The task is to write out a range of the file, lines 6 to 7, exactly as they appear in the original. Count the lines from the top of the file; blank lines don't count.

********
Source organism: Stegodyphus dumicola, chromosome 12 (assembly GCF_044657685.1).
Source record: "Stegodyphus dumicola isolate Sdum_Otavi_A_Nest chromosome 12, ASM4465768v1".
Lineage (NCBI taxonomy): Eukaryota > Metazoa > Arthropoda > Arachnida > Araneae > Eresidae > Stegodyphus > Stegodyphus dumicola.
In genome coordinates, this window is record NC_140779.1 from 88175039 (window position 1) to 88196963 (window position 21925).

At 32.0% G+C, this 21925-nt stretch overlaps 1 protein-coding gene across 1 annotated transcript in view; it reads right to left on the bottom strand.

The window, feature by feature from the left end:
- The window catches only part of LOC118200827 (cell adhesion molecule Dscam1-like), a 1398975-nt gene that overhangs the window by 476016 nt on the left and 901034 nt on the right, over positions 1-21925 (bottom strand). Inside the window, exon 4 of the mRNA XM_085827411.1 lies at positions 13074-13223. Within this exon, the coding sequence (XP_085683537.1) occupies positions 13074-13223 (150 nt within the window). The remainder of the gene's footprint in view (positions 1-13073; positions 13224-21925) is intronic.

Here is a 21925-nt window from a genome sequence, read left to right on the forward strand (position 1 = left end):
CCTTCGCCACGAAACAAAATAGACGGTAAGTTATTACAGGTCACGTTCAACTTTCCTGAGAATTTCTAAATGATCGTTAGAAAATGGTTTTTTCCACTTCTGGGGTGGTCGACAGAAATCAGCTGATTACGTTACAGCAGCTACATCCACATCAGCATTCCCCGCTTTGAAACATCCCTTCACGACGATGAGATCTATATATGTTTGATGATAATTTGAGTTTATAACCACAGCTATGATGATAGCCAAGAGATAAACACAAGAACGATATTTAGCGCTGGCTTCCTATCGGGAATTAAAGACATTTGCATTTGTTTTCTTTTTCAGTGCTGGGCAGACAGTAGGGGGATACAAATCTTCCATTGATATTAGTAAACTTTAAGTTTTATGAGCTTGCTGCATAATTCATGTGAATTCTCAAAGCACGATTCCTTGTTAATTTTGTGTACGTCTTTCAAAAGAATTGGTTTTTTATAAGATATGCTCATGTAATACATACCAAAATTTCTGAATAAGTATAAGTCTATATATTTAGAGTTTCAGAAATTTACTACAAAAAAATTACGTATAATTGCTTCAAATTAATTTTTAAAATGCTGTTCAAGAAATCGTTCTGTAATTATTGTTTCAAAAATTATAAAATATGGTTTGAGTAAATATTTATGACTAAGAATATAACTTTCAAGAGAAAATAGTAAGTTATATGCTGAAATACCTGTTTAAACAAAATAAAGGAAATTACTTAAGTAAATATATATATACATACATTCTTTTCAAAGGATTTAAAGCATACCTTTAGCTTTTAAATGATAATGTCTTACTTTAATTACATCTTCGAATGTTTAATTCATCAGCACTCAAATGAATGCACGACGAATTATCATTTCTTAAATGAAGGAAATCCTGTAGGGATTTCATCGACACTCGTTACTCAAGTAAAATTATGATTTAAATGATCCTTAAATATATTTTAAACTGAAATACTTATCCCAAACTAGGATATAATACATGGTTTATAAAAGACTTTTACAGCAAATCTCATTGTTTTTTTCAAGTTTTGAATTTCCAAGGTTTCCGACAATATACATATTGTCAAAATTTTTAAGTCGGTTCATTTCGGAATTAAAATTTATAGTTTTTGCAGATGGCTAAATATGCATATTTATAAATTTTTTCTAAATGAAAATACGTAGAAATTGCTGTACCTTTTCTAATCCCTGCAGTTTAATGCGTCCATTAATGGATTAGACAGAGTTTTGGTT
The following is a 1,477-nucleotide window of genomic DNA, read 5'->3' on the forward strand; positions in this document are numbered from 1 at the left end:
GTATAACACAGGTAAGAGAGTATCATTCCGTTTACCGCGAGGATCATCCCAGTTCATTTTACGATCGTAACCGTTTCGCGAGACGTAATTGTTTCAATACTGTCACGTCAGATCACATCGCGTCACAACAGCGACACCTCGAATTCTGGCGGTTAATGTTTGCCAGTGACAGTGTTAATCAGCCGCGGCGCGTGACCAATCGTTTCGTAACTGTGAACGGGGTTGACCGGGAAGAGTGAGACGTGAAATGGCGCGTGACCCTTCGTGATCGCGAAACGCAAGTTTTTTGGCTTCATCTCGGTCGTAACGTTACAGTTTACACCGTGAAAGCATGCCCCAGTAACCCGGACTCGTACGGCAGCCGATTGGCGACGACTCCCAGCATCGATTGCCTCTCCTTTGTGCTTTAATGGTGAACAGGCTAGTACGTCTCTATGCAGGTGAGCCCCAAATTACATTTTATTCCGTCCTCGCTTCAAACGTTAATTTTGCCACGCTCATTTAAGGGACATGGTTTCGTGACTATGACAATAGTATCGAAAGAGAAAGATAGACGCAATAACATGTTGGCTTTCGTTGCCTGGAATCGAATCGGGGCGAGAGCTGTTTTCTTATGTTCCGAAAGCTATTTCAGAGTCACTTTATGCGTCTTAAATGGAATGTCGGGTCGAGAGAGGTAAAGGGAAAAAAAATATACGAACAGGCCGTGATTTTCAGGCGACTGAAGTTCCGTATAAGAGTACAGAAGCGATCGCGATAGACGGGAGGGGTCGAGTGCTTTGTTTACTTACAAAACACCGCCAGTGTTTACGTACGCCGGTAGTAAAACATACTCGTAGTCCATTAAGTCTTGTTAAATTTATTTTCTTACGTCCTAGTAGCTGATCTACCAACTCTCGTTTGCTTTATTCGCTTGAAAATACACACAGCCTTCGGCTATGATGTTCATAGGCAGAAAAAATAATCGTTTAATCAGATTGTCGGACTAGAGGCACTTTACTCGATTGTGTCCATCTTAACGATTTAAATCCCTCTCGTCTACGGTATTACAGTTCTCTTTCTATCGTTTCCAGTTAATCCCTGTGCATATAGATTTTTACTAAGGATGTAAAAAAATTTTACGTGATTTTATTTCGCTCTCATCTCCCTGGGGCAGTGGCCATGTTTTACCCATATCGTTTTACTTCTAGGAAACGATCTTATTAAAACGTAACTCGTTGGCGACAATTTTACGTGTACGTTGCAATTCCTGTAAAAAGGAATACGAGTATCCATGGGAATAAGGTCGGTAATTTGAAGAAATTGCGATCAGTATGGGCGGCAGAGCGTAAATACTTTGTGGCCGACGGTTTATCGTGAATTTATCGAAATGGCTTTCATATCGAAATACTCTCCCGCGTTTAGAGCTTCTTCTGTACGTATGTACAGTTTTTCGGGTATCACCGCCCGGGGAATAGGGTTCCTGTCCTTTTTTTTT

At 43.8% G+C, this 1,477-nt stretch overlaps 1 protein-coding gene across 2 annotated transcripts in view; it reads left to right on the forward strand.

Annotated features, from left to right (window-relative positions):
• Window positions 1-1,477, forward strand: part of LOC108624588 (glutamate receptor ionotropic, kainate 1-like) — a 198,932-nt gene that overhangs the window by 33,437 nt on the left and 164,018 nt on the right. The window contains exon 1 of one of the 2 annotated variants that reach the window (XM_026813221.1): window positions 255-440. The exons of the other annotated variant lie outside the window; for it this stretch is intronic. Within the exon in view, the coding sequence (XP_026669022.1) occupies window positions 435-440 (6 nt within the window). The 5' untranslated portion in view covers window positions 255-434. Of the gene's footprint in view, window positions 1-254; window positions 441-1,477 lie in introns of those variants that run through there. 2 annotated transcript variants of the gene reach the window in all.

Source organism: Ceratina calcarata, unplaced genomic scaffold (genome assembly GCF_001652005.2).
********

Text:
The window, feature by feature from the left end:
- The window catches only part of LOC118200827 (cell adhesion molecule Dscam1-like), a 1398975-nt gene that overhangs the window by 476016 nt on the left and 901034 nt on the right, over positions 1-21925 (bottom strand). Inside the window, exon 4 of the mRNA XM_085827411.1 lies at positions 13074-13223. Within this exon, the coding sequence (XP_085683537.1) occupies positions 13074-13223 (150 nt within the window). The remainder of the gene's footprint in view (positions 1-13073; positions 13224-21925) is intronic.